Excitement continued throughout the convention as AGO President Frederick Swann honored three award-winning composers. The AGO Distinguished Composer Award, presented biennially to recognize outstanding composers of organ and choral music, was presented to Stephen Paulus of St. Paul, Minn. The AGO/ECS Publishing Award in Choral Composition, carrying a cash prize of $2,000, publication provided by the ECS Publishing Co. and a performance at the AGO National Convention, was presented to Stephen R. Fraser of Ontario, Canada. The AGO Award in Organ Composition, with a cash prize of $2,000 provided by the Holtkamp Organ Co., publication by Hinshaw Music Inc., and a performance at the AGO National Convention, was presented to Rachel Laurin of Ontario, Canada.
In addition to honoring these three award-winning composers, the AGO bestowed its two highest awards of national distinction during the convention. The AGO Edward A. Hansen Leadership Award, honoring the memory of the Guild’s distinguished past president, was presented to Marianne Webb of Carbondale, Ill., for her outstanding leadership of the AGO. The AGO President’s Award, presented biennially to recognize outstanding contributions to the art of the organ, was given to Mr. and Mrs. Wesley C. Dudley of Williamsburg, Va. The prestigious award recognizes the Dudleys’ dedicated support of the AGO and generous patronage of the King of Instruments, particularly through Pipedreams broadcasts, bringing the voice of the organ into American homes from coast to coast and beyond.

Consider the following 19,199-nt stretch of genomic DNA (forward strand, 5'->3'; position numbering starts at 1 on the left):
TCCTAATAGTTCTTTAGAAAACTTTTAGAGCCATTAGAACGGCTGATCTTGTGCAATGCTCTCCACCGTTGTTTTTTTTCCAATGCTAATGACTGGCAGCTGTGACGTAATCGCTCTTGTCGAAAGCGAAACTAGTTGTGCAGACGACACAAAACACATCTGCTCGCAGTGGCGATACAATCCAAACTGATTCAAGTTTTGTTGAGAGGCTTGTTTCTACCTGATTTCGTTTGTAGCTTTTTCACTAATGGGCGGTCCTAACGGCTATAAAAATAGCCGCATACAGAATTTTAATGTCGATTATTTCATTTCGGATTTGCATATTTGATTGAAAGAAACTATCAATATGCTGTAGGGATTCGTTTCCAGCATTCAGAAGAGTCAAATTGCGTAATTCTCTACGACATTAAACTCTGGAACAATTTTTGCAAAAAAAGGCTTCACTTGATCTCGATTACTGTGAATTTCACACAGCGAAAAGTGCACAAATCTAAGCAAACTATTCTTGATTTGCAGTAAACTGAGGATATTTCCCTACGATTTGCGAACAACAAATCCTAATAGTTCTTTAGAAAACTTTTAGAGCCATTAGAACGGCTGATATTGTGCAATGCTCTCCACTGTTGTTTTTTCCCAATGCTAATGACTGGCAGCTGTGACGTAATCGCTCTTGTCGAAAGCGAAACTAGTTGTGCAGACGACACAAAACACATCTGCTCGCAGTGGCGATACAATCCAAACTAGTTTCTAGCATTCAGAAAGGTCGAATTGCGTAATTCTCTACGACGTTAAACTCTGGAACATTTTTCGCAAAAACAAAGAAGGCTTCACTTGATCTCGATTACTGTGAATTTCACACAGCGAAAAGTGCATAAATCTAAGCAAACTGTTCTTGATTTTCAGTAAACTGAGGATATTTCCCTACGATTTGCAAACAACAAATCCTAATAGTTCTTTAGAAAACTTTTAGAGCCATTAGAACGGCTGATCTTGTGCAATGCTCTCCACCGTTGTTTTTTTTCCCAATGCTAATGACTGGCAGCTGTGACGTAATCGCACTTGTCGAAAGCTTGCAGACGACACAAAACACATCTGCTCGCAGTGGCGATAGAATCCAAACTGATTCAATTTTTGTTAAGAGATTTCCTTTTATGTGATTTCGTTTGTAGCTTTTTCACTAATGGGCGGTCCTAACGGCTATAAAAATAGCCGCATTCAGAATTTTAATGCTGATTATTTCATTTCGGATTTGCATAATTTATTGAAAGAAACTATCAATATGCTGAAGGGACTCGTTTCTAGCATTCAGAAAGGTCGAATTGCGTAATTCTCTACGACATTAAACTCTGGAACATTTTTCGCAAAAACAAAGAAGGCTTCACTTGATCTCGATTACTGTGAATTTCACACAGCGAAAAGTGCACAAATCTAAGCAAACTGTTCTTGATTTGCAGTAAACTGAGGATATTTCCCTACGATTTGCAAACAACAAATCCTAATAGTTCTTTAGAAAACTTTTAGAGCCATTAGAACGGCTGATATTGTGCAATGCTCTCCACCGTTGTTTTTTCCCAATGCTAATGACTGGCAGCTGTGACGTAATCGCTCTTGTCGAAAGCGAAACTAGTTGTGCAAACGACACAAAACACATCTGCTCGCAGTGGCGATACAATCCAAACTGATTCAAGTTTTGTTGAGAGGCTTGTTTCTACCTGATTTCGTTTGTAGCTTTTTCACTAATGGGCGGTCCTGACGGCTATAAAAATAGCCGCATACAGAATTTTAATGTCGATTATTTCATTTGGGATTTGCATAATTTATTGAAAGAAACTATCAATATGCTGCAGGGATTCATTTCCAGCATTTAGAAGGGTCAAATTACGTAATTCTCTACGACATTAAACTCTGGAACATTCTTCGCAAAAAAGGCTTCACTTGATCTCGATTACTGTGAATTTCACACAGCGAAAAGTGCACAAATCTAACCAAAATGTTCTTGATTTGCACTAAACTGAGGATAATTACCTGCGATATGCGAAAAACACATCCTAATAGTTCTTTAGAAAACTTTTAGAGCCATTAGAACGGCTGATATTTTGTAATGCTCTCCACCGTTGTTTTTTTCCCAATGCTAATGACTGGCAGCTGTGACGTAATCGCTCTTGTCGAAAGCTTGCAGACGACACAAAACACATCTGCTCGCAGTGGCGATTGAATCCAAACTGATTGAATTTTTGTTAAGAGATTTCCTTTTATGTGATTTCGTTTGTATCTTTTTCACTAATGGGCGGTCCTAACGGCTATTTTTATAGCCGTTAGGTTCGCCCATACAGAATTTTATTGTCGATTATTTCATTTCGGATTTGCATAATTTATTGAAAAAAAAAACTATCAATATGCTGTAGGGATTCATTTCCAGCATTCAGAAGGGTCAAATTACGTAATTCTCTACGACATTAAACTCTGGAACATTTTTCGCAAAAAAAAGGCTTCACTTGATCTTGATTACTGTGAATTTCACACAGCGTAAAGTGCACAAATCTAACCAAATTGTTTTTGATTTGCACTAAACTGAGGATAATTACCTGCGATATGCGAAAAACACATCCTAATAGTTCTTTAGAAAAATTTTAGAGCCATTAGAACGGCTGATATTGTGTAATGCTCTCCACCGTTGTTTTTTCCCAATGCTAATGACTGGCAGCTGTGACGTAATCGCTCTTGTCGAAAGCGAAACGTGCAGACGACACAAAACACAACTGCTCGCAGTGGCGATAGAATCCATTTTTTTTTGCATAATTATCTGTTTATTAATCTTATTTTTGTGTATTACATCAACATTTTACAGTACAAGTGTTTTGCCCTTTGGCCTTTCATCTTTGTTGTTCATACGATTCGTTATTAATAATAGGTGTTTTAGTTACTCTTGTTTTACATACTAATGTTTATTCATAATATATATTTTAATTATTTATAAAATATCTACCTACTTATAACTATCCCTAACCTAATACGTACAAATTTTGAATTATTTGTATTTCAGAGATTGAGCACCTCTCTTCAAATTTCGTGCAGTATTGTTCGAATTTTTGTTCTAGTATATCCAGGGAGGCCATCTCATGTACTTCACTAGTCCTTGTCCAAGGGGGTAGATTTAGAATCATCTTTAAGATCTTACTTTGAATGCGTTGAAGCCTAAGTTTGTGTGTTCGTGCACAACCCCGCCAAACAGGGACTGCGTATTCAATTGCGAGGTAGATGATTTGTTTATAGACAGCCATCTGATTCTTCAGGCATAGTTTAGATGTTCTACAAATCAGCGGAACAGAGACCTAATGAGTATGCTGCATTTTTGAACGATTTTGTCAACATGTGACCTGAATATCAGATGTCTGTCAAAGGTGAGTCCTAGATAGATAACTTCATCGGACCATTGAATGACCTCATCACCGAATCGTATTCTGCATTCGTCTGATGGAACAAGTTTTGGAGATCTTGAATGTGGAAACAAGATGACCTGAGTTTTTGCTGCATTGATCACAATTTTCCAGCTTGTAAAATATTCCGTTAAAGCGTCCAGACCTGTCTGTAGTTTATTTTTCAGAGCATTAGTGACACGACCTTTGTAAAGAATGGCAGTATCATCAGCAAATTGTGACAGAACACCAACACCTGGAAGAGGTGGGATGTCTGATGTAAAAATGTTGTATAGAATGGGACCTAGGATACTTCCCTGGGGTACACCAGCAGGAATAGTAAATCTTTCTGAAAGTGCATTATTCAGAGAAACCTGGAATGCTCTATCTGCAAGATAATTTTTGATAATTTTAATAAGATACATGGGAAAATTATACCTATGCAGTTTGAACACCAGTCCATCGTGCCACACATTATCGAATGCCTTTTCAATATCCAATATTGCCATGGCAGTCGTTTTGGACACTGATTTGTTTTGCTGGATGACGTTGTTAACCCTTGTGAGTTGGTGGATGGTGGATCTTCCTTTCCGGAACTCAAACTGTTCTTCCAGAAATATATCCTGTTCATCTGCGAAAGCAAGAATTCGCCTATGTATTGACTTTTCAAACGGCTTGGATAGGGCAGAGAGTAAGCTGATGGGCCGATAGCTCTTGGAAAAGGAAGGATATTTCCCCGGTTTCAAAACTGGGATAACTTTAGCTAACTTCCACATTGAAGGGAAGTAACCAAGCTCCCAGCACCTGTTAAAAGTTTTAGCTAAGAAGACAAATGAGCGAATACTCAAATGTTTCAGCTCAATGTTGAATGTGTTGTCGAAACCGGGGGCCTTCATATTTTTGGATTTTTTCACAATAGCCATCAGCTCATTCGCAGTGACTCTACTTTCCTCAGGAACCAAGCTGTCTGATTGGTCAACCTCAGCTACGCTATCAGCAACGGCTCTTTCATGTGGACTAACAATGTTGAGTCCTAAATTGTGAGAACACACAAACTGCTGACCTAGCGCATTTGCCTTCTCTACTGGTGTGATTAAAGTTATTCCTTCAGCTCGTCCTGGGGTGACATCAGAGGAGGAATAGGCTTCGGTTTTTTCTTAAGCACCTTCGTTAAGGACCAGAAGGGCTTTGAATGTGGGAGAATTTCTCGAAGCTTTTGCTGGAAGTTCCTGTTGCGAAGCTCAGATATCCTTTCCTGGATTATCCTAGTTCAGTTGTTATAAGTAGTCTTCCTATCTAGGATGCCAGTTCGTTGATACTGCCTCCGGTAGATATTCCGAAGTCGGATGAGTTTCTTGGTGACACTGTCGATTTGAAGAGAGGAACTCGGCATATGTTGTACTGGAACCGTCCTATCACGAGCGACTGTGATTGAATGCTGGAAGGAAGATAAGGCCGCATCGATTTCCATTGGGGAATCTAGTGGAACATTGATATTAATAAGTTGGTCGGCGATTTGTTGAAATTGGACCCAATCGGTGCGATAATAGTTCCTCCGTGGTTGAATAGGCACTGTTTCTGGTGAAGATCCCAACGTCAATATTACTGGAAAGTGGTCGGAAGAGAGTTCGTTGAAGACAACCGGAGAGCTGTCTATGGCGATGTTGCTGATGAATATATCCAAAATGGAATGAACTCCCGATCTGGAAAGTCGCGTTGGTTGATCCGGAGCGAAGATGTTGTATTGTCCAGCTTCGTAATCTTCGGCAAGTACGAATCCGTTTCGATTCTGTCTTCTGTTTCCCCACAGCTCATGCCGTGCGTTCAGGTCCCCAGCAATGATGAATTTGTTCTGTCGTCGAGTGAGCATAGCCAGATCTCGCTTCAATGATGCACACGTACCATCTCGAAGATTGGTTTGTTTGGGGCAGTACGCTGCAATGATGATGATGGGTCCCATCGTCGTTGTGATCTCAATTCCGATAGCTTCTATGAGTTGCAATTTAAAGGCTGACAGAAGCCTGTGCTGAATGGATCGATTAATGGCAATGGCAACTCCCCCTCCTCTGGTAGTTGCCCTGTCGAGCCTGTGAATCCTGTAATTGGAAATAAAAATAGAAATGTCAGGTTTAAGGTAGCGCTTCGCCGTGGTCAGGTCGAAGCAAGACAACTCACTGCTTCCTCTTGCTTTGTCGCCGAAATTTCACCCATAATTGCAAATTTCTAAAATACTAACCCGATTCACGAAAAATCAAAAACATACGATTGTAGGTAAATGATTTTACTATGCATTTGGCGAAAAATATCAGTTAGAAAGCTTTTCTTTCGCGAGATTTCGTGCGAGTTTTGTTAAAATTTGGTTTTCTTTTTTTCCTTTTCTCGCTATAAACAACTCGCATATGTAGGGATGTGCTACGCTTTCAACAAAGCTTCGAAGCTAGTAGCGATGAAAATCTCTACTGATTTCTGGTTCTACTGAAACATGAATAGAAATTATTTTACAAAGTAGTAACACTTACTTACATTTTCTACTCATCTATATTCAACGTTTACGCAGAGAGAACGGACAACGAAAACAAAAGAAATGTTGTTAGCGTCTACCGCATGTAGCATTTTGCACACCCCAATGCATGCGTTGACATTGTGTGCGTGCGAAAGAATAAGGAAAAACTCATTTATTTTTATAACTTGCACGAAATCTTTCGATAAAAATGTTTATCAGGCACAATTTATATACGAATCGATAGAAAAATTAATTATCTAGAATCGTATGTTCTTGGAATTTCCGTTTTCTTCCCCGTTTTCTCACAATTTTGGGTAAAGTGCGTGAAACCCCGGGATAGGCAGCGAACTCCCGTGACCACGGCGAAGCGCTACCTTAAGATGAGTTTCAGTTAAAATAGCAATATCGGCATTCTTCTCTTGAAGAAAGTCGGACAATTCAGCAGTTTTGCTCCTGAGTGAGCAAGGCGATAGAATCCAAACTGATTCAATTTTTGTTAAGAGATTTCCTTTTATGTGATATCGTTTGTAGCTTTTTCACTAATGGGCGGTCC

Also announced at the convention were newly elected officers of the 2008–2010 AGO National Council, including eight national councillors and nine regional councillors. The newly elected AGO National Council, led by President Eileen Guenther, dma, and Vice President John Walker, fago, dma, will serve a term of two years, beginning July 1, 2008, and continuing through June 30, 2010.
The results of the AGO National Young Artists Competition in Organ Performance (NYACOP) and the National Competition in Organ Improvisation (NCOI) also were announced at the convention. The National Young Artists Competition in Organ Performance serves as a springboard for emerging young organists who develop their performance ability by participating in the various competition stages.